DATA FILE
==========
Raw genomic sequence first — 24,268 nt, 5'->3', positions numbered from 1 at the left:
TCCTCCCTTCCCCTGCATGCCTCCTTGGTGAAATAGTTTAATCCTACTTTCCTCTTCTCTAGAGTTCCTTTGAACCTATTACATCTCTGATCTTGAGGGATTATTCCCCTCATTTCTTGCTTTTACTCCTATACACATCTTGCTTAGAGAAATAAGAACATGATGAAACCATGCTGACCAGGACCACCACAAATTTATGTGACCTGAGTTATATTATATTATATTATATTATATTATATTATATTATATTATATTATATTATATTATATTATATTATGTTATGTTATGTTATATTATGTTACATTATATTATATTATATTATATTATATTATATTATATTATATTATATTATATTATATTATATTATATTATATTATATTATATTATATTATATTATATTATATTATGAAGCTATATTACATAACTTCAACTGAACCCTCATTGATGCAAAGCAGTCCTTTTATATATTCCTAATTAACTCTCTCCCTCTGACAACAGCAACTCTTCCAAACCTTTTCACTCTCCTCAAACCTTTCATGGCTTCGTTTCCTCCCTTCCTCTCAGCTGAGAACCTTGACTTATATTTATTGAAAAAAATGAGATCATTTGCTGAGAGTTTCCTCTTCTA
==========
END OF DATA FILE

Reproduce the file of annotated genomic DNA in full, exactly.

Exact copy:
Raw genomic sequence first — 24,268 nt, 5'->3', positions numbered from 1 at the left:
TCCTCCCTTCCCCTGCATGCCTCCTTGGTGAAATAGTTTAATCCTACTTTCCTCTTCTCTAGAGTTCCTTTGAACCTATTACATCTCTGATCTTGAGGGATTATTCCCCTCATTTCTTGCTTTTACTCCTATACACATCTTGCTTAGAGAAATAAGAACATGATGAAACCATGCTGACCAGGACCACCACAAATTTATGTGACCTGAGTTATATTATATTATATTATATTATATTATATTATATTATATTATATTATATTATATTATATTATATTATGTTATGTTATGTTATATTATGTTACATTATATTATATTATATTATATTATATTATATTATATTATATTATATTATATTATATTATATTATATTATATTATATTATATTATATTATATTATATTATATTATGAAGCTATATTACATAACTTCAACTGAACCCTCATTGATGCAAAGCAGTCCTTTTATATATTCCTAATTAACTCTCTCCCTCTGACAACAGCAACTCTTCCAAACCTTTTCACTCTCCTCAAACCTTTCATGGCTTCGTTTCCTCCCTTCCTCTCAGCTGAGAACCTTGACTTATATTTATTGAAAAAAATGAGATCATTTGCTGAGAGTTTCCTCTTCTA